Maritime accidents in transfer often occur when:

  • Operators fail to brief transferees on proper procedures.
  • Crews don’t have access to assistance at one or both transfer ends.
  • There is no experienced personnel to supervise transfers.
  • Personnel do not have access to handrails or other forms of support to hold onto during the transfer.

Do You Need a Crew Boat Accident Attorney

Working on a crew boat is a dangerous occupation for maritime workers due to the difficult conditions in which they often have to work. While most maritime workers are well aware of the potential dangers they face, many are unprepared when they suffer a serious injury during an accident. While some maritime workers can only blame the weather for their injuries, others have to live with an injury caused by the negligence of other crew members or the captain.

You need a crew boat attorney if you desire compensation for the lost wages, medical costs, and physical pain you now endure and may have to deal with for some time to come. A crew boat attorney will help you pursue one of the several options for compensation. Not only will the attorney guide you throughout the entire process, but he or she will take the time to answer any questions you and your loved ones have.

The two main options for compensation that injured maritime workers have are Maintenance and Cure and Workers’ Compensation. Maintenance and Cure covers the cost of daily life and medical expenses. The amount a maritime worker is granted from Workers’ Compensation is determined by the state.

After sustaining an injury on the job, many maritime workers make the mistake of assuming their employers will play fair and respect their best interests. Under no circumstances should you make this assumption. Most employers will promptly hire an accident lawyer to attempt to disprove charges of negligence to avoid the costs of compensation. You need a skilled and experienced maritime attorney to advocate for your rights.

Work Boat Accidents and the Jones Act

The Jones Act refers to a federal statute passed to protect the rights of seamen injured on crew boats, work boats, and other vessels and structures designed for the transportation of equipment, passengers, and cargo across water. While most people who work on crew boats, work boats, and supply vessels are considered seamen, not all will be classified seamen under the Jones Act. To ensure the Jones Act applies to your situation, you should discuss your situation with an attorney.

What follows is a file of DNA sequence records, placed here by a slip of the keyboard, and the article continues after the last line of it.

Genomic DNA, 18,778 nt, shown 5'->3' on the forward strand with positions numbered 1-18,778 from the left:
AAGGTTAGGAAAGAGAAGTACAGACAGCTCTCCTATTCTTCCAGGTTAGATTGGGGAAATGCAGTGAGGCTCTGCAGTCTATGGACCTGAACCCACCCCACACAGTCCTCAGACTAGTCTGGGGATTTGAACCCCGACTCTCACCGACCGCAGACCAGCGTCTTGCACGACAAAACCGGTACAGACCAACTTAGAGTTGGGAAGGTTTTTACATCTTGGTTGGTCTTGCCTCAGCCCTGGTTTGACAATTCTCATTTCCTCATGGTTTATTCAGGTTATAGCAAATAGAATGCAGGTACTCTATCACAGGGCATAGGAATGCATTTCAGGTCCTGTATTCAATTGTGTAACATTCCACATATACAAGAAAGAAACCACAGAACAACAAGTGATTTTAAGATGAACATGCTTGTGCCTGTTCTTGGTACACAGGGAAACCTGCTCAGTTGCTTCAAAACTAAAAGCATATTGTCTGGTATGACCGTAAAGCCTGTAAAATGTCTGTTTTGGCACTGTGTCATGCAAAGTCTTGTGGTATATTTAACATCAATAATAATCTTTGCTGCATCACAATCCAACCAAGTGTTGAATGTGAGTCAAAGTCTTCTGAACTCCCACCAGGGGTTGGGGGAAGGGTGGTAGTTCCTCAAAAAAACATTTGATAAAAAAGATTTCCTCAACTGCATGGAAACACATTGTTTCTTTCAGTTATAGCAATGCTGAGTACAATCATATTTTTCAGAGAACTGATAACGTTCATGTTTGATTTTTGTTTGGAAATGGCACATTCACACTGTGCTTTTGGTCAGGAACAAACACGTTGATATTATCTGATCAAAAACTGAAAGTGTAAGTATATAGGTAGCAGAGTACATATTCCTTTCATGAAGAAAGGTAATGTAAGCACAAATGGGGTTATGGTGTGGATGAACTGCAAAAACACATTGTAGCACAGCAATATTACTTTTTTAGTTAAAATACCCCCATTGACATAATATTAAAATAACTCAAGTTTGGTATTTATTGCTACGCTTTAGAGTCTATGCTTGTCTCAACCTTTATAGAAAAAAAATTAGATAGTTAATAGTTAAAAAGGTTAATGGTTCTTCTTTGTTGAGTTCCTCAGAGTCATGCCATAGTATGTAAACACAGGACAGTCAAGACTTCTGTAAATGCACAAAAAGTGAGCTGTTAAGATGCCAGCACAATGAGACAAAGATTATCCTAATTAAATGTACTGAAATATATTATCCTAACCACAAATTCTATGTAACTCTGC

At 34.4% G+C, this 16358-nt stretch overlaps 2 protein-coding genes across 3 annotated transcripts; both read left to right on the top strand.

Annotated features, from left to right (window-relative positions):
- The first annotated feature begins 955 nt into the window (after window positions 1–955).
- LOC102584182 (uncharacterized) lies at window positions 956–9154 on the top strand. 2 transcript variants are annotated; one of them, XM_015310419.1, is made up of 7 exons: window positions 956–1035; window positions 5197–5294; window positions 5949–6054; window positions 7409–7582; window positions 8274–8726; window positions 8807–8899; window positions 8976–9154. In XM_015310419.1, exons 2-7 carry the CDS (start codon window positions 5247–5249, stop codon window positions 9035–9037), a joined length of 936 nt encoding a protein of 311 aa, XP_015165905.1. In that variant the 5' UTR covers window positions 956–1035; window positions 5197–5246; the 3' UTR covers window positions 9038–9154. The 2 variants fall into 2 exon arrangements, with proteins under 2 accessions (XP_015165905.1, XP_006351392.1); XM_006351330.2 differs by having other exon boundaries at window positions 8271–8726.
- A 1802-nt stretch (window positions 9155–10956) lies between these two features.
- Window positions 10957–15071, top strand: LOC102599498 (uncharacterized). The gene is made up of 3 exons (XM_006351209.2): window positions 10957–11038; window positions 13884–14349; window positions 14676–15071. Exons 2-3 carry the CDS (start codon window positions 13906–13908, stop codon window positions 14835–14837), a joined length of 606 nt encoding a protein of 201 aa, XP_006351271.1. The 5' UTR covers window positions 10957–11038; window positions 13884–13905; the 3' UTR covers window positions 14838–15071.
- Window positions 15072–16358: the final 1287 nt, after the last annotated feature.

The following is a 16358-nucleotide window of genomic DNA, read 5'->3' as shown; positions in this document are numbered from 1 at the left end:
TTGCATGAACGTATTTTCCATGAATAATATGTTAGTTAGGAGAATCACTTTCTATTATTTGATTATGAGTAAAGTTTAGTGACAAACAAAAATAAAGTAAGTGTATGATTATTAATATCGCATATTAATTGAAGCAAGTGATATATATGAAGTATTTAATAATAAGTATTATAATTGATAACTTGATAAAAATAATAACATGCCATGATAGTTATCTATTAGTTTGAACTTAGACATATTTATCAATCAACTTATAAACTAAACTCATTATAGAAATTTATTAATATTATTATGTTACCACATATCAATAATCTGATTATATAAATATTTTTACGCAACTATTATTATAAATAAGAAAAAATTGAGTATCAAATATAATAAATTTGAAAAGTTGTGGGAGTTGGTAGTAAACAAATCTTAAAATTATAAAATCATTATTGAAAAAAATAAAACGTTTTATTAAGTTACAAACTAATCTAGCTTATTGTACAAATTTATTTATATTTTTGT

If a Jones Act seaman suffers injuries on the job, this Act grants the seaman a number of legal protections. The seaman will be able to receive maintenance and cure benefits from the employer. The employer must pay these benefits no matter who is at fault for the injury or illness of the seaman. The seaman will receive these benefits from the time at which the accident occurred to the maximum medical cure, which is when the seaman can return to regular employment.

To avoid paying Maintenance and Cure benefits, many employers attempt to force employees to seek treatment at the hands of an internal physician. In some cases, the employer will refuse to pay for treatment and diagnostic tests. According to the Jones Act, injured seamen have the right to choose their own medical providers. Contact an attorney for help if your employer is attempting to coerce you into visiting the company physician.

How a Maritime Attorney Can Help You

Here at Pierce | Skrabanek, our Houston Maritime attorneys are dedicated to helping Houston workers and their families receive the compensation and settlement they deserve after a serious injury or fatality on the job.

If you would like to discuss your situation with a maritime attorney, we offer consultations at no charge. Our lawyers are here to advocate for your rights and well being. Call us today at (832) 690-7200 or use the form on this page for a free case evaluation to learn your legal options.